Friday, October 03, 2008

Parsing the crisis

T.T.Rammohan squeals in Business Standard

On risk management and quality of leveraged assets

“The top investment banks have vanished as a class [not] because they were highly leveraged: In financial institutions, leverage or the ratio of debt to total assets, can be misleading as a measure of financial risk. The management of asset risks is equally important. A financial institution can be highly leveraged but if its assets are of high quality or are highly diversified, the institution is not exposed to high risk….

Investment banks may have had a leverage of more than 20:1 but some high-profile banks in Europe today have even higher leverage. What counts is leverage after adjusting for the risks of various assets. The European banks in question would not be allowed to operate if their leverage was not in conformity with regulatory norms. ….The trouble with the investment banks was not so much leverage as poor asset quality and heavy dependence on short-term funds.”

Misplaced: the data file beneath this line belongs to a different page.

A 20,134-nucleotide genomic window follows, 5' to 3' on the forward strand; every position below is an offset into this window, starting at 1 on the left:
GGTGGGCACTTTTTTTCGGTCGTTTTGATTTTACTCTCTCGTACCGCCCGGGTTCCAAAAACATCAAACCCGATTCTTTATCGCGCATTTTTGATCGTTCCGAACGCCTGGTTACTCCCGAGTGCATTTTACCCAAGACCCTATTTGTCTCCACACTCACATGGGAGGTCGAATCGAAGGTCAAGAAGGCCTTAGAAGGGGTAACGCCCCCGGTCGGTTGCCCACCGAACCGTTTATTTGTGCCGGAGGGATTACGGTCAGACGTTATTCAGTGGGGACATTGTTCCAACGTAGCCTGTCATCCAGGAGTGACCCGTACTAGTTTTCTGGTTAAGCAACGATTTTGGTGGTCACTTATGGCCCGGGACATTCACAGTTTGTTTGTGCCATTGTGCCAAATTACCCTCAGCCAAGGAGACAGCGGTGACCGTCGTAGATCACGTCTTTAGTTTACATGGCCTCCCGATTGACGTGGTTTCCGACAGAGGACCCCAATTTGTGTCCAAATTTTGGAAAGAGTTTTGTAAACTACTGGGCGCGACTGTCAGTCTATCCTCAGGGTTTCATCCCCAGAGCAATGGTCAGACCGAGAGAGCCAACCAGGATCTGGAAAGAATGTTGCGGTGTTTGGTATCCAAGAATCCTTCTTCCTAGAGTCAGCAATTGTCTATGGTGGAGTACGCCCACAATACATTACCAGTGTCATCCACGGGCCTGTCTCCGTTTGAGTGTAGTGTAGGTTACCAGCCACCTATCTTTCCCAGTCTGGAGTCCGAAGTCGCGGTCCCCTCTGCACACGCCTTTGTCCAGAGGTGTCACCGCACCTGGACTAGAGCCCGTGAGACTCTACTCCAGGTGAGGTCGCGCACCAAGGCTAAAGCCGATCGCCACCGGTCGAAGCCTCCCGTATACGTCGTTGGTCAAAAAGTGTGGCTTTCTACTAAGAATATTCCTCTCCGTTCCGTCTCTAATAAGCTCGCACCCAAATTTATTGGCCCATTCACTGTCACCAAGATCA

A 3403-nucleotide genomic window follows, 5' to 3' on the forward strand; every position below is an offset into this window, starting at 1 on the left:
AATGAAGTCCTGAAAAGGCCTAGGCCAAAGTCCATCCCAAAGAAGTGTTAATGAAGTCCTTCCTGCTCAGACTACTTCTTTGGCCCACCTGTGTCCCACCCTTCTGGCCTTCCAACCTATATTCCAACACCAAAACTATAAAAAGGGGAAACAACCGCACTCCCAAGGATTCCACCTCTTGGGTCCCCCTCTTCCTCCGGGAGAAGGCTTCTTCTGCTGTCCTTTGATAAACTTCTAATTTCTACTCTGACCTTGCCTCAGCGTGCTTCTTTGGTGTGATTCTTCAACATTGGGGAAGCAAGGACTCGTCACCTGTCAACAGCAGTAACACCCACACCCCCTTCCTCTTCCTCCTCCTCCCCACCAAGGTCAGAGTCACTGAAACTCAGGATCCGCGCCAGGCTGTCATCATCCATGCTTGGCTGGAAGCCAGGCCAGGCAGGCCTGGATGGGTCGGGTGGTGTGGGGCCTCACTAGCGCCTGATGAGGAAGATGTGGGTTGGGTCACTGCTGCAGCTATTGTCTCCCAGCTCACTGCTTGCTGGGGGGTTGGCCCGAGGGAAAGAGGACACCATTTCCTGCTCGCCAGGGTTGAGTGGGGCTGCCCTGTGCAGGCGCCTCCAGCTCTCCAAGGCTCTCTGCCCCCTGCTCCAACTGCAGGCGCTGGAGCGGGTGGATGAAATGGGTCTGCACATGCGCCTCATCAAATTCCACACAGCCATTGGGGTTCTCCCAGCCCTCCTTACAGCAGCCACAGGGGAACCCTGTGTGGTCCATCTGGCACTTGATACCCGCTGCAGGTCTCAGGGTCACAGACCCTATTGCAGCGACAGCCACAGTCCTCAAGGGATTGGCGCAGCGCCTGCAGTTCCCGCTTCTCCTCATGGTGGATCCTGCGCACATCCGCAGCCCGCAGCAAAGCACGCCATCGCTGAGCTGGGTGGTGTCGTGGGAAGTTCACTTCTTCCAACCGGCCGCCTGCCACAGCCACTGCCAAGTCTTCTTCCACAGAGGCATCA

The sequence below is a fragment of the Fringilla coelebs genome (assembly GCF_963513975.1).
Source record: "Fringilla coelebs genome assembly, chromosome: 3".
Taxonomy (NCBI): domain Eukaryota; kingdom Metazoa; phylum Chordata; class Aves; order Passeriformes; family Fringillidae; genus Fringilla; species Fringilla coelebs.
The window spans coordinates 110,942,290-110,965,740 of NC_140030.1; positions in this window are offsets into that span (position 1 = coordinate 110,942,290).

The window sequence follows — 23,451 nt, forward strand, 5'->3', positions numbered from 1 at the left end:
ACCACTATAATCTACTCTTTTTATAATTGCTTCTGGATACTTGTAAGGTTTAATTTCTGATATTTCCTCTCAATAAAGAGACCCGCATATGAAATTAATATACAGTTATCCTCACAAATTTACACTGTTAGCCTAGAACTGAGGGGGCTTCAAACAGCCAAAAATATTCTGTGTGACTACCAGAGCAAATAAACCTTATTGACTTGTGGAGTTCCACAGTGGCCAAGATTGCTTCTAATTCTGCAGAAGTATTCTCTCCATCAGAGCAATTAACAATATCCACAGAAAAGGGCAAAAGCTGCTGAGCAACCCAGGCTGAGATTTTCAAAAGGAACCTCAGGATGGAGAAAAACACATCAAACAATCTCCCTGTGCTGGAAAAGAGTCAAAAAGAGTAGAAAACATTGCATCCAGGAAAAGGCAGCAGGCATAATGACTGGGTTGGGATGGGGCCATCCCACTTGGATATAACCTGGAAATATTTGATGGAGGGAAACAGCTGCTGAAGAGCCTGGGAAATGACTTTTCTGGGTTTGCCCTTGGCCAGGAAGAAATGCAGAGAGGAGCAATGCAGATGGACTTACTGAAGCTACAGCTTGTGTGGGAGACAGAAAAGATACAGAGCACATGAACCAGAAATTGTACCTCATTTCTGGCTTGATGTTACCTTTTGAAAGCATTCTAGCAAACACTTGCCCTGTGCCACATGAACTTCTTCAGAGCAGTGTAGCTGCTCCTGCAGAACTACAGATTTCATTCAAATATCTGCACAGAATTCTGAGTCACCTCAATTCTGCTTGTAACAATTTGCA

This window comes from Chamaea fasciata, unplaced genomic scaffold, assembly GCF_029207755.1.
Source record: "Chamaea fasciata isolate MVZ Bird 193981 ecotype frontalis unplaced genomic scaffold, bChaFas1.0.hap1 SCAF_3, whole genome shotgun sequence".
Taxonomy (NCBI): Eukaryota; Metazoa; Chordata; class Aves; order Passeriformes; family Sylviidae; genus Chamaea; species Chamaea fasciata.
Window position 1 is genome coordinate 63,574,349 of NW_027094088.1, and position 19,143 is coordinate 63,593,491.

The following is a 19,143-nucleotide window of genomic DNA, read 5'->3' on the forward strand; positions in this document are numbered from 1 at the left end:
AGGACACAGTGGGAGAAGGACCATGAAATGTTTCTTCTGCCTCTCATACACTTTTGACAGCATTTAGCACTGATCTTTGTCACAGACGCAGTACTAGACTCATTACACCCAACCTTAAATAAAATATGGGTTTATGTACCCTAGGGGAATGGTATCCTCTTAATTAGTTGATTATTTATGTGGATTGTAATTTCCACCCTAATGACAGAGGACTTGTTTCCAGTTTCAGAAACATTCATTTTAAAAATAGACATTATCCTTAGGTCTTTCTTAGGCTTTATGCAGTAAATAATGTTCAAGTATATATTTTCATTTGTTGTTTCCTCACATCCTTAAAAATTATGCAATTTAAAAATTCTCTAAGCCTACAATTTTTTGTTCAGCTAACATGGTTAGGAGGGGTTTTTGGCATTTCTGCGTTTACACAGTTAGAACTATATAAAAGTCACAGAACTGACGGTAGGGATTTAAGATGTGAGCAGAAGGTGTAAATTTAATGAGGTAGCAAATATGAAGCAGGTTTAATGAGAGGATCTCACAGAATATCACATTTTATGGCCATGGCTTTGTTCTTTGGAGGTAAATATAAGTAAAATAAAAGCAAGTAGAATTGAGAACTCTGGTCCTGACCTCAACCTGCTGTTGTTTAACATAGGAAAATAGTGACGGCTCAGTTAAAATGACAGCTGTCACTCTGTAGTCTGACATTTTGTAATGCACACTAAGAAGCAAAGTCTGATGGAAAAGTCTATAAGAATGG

On short selling

“Short-sellers were right on Lehman, so short-selling should not be banned: Yes, short-sellers were right in sensing that Lehman had more problems than it had disclosed. But, in times of crises, it makes sense to ban short-selling because a fall in share prices sets off a vicious spiral that pushes an institution quickly into bankruptcy. A fall in the value of equity causes leverage to rise, which causes the debt rating to fall. This, in turn, prompts demands for higher collateral, which forces distress sale of assets, which erodes equity value. Before you could say ‘Hank Paulson’, the firm is gone. In financial crises, as in times of war, the normal rules of information must stand suspended and this applies to price discovery [enabled] by short-sellers.”

Splendid. Wonder how well K.V.Kamath’s defense goes down with people!

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